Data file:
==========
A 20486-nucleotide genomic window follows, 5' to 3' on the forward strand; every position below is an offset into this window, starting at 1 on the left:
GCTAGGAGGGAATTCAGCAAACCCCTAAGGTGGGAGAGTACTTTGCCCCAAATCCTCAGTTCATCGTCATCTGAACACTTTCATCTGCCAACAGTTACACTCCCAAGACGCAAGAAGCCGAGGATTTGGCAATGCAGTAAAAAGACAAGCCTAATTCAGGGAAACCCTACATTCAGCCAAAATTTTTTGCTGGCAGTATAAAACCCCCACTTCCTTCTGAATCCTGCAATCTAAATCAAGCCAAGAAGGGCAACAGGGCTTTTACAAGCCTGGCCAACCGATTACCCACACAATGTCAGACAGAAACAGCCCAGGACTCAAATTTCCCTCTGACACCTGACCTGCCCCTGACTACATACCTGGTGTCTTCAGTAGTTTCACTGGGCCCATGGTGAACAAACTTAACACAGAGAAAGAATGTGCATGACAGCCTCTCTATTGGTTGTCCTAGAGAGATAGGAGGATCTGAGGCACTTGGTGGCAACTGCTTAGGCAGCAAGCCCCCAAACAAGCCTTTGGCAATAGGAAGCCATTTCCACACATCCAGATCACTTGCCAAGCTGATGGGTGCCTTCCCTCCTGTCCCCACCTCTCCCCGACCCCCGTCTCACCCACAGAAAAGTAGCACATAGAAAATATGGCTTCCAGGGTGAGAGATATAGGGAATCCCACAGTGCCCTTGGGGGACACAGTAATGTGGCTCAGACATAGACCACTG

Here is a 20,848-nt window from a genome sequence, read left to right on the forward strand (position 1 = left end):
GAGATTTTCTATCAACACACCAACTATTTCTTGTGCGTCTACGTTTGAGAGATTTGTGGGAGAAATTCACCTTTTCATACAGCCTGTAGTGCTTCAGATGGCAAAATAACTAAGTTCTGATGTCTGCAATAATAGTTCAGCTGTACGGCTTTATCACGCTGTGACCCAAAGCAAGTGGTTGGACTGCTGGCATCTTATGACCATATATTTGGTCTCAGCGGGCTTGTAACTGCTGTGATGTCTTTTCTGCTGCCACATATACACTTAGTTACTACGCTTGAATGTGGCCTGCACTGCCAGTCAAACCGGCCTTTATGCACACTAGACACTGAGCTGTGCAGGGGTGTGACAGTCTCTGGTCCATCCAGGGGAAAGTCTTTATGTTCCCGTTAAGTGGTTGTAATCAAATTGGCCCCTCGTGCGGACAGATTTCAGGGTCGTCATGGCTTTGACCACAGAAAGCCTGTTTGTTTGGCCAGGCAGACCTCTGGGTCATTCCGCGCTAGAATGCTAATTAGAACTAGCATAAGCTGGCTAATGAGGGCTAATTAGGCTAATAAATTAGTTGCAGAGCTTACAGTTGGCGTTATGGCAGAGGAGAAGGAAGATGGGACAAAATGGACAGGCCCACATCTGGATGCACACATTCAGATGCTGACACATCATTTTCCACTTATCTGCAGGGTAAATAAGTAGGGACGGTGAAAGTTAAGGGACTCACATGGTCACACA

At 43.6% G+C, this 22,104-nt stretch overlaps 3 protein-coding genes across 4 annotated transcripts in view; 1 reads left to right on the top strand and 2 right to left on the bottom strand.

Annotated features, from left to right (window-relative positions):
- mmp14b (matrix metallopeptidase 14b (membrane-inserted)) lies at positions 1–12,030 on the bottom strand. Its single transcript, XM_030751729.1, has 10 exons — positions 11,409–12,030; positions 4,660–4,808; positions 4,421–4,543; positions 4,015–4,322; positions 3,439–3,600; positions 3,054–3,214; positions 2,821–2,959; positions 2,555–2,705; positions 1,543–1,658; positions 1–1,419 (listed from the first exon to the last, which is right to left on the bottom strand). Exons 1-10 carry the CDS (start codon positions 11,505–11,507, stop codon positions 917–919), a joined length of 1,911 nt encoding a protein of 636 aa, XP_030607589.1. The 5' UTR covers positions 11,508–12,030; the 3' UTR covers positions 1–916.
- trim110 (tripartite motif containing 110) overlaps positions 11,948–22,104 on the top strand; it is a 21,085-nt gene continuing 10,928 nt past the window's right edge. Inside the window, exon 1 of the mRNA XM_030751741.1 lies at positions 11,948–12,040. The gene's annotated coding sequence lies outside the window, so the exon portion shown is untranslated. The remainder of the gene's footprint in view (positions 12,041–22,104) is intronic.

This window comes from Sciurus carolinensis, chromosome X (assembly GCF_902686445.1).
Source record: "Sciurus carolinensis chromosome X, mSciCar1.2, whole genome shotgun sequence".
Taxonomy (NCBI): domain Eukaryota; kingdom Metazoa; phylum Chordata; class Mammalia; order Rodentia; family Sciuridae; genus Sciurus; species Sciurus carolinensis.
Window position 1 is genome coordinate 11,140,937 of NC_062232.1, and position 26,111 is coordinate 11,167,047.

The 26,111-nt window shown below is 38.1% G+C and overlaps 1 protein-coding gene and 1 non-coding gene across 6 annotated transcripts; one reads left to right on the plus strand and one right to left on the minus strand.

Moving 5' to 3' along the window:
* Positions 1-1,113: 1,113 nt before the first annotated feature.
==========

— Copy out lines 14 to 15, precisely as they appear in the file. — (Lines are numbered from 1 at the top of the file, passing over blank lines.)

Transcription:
Moving 5' to 3' along the window:
* Positions 1-1,113: 1,113 nt before the first annotated feature.